Treaty of Waitangi Case Essay
Treaty of Waitangi Case
At around 1830’s there were about 120,000 Maori aborigines in New Zealand, added with around 2000 settlers from other places. There was an influx of immigrants at that time. Because of that efforts for negotiation between the Maori and the British government were made. After that, several instructions regarding the issue were given to the person in charge for the country at that time.
The instructions given were for the interests of the Aborigines of the country, wherein all transactions and important dealings with their land should be done with utmost sincerity, justice and good faith. It is also necessary that governing these transactions should include the proper recognition of the Sovereign British power at that time. Since it is for their interests, they should not be permitted to engage in various contracts or dealings that they could not be aware of, so that further dangers and injuries could be avoided because of their ignorance. This includes the purchase of territory that is held as essential for the sake of the aborigines.
Their comfort, safety and subsistence are one of the top priorities to consider. This means that if ever the British government would deem the need to acquire land, the ones that they will get are those who are not that substantive to the natives, without causing further inconvenience to these people. This task is placed as one of the primary tasks by the official protector of the country, the ones delegated by the British government to act as the head at that time.
The treaty of Waitangi was then signed on the sixth of February, 1840 at the Waitangi Bay of Islands by Hobson, wherein there were several English inhabitants. There were also 45 Maori representatives who took part in the creation of the treaty, which was then passed around the Northland to acquire additional Maori signatures all over the country. After the year has ended, there were more than 500 Maori signatures gathered.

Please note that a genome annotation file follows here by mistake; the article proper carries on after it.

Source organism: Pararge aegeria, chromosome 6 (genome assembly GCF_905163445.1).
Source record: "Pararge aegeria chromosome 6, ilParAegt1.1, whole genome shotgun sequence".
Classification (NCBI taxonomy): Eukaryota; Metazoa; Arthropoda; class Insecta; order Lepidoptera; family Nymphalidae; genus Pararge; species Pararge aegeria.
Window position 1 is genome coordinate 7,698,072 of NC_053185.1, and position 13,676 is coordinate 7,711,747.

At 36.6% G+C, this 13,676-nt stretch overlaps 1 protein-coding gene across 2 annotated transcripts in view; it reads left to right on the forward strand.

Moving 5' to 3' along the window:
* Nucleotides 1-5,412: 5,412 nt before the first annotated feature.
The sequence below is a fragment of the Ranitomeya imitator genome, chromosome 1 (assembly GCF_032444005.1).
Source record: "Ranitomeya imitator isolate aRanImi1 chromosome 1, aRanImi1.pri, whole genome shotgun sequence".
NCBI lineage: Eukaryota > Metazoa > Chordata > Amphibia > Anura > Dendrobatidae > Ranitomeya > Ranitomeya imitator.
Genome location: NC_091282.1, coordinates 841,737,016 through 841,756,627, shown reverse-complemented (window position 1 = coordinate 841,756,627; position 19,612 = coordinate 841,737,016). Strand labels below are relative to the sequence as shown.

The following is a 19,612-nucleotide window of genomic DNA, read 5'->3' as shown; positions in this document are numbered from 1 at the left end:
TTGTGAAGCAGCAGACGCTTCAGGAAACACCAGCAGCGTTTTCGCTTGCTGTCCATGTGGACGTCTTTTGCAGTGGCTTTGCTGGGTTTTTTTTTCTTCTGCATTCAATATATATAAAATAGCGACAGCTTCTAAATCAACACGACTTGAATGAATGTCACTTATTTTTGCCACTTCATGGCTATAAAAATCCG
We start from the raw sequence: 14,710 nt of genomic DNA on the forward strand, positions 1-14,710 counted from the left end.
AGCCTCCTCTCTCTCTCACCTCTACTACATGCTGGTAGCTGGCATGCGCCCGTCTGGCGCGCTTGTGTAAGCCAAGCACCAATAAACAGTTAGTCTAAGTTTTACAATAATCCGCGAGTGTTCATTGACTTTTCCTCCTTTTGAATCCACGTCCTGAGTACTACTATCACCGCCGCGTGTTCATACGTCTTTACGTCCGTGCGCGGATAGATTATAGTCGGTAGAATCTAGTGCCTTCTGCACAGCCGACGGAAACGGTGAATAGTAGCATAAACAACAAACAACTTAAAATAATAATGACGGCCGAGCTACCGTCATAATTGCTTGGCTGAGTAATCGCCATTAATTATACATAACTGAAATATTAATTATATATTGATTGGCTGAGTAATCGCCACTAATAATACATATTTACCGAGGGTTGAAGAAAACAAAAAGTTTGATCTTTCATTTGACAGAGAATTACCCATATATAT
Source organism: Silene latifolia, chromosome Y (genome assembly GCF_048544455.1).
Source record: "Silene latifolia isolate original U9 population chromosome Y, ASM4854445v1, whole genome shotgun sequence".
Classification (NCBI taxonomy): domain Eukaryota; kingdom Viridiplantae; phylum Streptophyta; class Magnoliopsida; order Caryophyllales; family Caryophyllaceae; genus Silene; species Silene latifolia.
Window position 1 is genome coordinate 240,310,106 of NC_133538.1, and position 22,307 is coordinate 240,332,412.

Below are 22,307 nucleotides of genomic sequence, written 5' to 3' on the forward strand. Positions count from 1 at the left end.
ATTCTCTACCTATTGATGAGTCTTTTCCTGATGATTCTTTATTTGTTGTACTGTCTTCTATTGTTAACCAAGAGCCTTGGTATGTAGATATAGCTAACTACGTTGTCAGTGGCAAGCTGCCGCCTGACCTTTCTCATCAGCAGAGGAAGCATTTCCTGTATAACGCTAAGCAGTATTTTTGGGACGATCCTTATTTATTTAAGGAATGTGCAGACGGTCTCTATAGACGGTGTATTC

The Treaty of Waitangi is mainly composed of two different texts, which are the Maori and the English. But the English version or text is not necessarily the exact translation of the Maori text, hence it has been agreed to recognize both. This is because in essence, they contain similar things, wherein it places an agreement that the Maori has given the right of governance to the British Crown, making it as a British settlement or colony. On the other hand, the British Crown is the ones who are responsible to protect the interests of the Maori, giving them full protection of the rights, their interests, status and citizenship.
In the treaty, it was stated that the British intentions are primarily to protect the Maori interests even though there is the settlement of the British. Another is to be able to provide British settlement, and lastly was to be able to develop or establish a government that would be able to maintain peace and order all over the country. On the other hand, according to the Maori texts of the treaty, one of the provisions that the Crown should be able to give was to secure tribal chieftainship for the Maori people, and to be able to secure land ownership for these Maori people.
The contents of this treaty was the belief of the Maori that they gave the British government the right of governance in exchange for their protection, without them losing their essential rights to authority and the management of their own affairs and concerns. Land sales have also been regulated in favor of the Maori. This is to ensure that they receive sufficient lands that they can use for their own, despite knowing that they are govern by rulers from other countries. Pre-empting land sales reduced the occurrence of the sales of important lands for the Maori people, and the land which were acquired by the British government where the ones who they doesn’t necessarily need.